Bowl season could not have started in more thrilling fashion. The 2022 Bahamas Bowl between Miami (OH) and UAB last Friday featured three fourth quarter lead changes. And it was two yards away from featuring a fourth.
In the final play in Nassau, Miami snapped the ball 15 yards away from the end zone staring down a 24-20 deficit. Quarterback Aveon Smith delivered a dart to Jalen Walker, who attempted to evade the UAB defense en route to a clock-expiring touchdown. Unfortunately for the RedHawks, Blazers outside linebacker Reynard Ellis wrapped Walker up along the way, bringing the receiver down at the 2-yard line.
UAB exited Thomas A. Robinson National Stadium with a 24-20 victory and handed the RedHawks a loss which sealed their first losing season since 2017. Only a super thin margin separated the joy of victory and despair of defeat in the Bahamas Bowl. Here’s what we learned from the stunning finish.
Miami put itself in position to win on the final play
You might be asking, “Why didn’t they Miami to the end zone on the final play?”
So many times in these situations, defenders blanket all areas of the end zone, quarterbacks wait too long, and the result is an overthrow. UAB decided to rush three and drop eight and given the Blazers’ coverage, targeting the open Jalen Walker gave Miami its highest probability of victory. Had Walker made outside linebacker Reynard Ellis miss, it likely comes down to a 50-50 Oklahoma drill-esque battle with cornerback Starling Thomas V on the goal line.
Missed tackles have been present throughout bowl season thus far, but that was not the case here. Ellis made an incredibly efficient tackle by taking Walker down by the waist rather than the legs. Smith’s throw to Walker roughly five to six yards short of the end zone gave Miami a chance to win, but UAB stepped up similar to the 1999 St. Louis Rams and countered with an even better play.
Bryant Vincent ball was too much for RedHawks’ secondary
The Bahamas Bowl marked the final game for Bryant Vincent as UAB’s interim head coach. Vincent had been an important part of the Blazers’ rise to prominence as the offensive coordinator under Bill Clark from 2018-21. Look at UAB box scores over Vincent’s time with the program, and you’ll notice one thing.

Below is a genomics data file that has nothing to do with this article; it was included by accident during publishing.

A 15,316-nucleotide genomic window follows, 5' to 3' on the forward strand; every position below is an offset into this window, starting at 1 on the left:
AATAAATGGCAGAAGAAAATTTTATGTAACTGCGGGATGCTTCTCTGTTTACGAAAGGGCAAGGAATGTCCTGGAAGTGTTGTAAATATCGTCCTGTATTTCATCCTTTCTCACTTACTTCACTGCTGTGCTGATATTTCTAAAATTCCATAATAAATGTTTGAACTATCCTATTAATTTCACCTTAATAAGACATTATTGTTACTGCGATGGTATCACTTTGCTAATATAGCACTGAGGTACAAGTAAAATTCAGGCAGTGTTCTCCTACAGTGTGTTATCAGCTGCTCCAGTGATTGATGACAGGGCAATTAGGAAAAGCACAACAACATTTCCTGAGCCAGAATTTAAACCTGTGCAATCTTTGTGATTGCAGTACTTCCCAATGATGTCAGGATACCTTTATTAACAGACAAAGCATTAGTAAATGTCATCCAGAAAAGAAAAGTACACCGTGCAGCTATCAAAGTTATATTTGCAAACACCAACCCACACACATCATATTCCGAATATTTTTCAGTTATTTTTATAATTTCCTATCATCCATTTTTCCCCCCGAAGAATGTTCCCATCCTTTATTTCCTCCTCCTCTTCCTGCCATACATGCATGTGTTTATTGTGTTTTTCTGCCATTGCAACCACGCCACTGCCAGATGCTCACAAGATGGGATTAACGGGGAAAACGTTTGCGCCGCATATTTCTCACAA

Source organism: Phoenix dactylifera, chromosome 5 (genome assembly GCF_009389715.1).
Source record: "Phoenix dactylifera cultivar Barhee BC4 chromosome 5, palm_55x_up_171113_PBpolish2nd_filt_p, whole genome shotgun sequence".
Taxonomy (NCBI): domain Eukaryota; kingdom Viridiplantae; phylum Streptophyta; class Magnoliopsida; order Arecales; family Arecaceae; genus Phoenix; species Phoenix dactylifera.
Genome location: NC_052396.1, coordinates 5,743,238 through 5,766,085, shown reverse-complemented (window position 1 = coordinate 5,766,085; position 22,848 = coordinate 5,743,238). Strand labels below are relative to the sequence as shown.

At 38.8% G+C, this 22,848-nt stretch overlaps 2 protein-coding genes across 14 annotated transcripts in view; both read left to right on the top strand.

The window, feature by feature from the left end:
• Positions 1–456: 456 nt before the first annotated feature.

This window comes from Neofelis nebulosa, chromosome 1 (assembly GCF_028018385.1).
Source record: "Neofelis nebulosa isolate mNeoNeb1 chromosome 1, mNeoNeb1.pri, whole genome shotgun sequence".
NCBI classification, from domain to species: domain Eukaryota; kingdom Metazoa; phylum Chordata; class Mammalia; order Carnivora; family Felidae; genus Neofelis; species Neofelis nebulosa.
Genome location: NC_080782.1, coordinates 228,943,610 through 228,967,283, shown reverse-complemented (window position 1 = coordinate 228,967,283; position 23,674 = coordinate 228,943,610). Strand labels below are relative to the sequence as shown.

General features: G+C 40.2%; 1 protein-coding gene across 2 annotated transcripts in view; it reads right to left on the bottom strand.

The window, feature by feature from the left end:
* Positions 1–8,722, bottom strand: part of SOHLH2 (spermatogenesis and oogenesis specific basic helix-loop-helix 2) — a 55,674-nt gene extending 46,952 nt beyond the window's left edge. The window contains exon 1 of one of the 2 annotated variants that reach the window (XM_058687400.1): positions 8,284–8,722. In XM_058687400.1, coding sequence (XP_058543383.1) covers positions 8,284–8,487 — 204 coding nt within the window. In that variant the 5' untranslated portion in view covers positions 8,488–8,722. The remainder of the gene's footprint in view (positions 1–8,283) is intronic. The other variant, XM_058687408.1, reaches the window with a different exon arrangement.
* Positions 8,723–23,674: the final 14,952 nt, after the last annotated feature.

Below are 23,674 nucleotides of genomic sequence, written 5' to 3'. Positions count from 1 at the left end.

UAB doesn’t always pass, but when they do, they take home run shots. The Blazers’ top three receiving yards leaders averaged 22.5, 16.0, and 18.7 yards per catch this year. Last year, Trea Shropshire led all UAB receivers with 26.0 yards per reception. And this trend dates back as far as Vincent’s time with the program does, as wide receiver Xavier Ubosi posted a receiving average of 23.9 as the team’s yardage leader in 2018.
Shropshire won MVP honors with six receptions, 183 receiving yards, and one touchdown. The opening play of the game was a 46-yard bomb to Shropshire in man coverage. The senior wideout also hauled in 48 and 49 yard receptions, often thriving on islands in man coverage. Seeing Shropshire in one-on-one coverage was especially disadvantageous for the RedHawk secondary, and these explosive plays were critical to the game result. UAB mainly won this game through its rushing attack, but those three Shropshire receptions accounted for over 70 percent of UAB’s passing yards.
Vincent’s signature style of running teams into the ground and mixing in the occasional deep ball proved to be a winning formula in the Bahamas.
As usual, turnovers were Miami’s equalizer
At the time of writing on Tuesday, Dec. 20, there are 11 FBS teams with a positive double-digit turnover margin. Miami is one of them with a +10 on the season.
The RedHawks didn’t feature a productive offense in 2022, generating 305.6 yards per game to rank 10th-to-last in the FBS. But if you take the bottom 12 offenses in college football, in terms of yardage output, Miami is the only one to average 20 points per game. That impressive turnover margin is a major reason why.
Miami won the turnover battle 2-0 in the Bahamas Bowl. The first takeaway could not have occurred at a more opportune time or location. In the late third quarter, Miami punter Dom Dzioban booted the ball away to the Blazers, but Starling Thomas V muffed the punt. Ambe’ Caldwell dove on the pigskin at the 4-yard line, and one play later, the RedHawks found themselves in the end zone for the go-ahead score. That convenient turnover saved Miami the trouble of stringing together an additional, methodical drive, and that was a theme for the RedHawks this season.
Miami recorded one more takeaway in the fourth quarter when Matthew Salopek forced a fumble with roughly six minutes remaining. However, the offense couldn’t capitalize with starting field position from the UAB 28-yard line. In fact, the unit lost two yards on the series and watched a 47-yard field goal attempt to miss the uprights. A touchdown stemming from that turnover would have likely sealed the game, but Miami’s takeaways were certainly the equalizer in a game which featured a yards disparity of 390-272.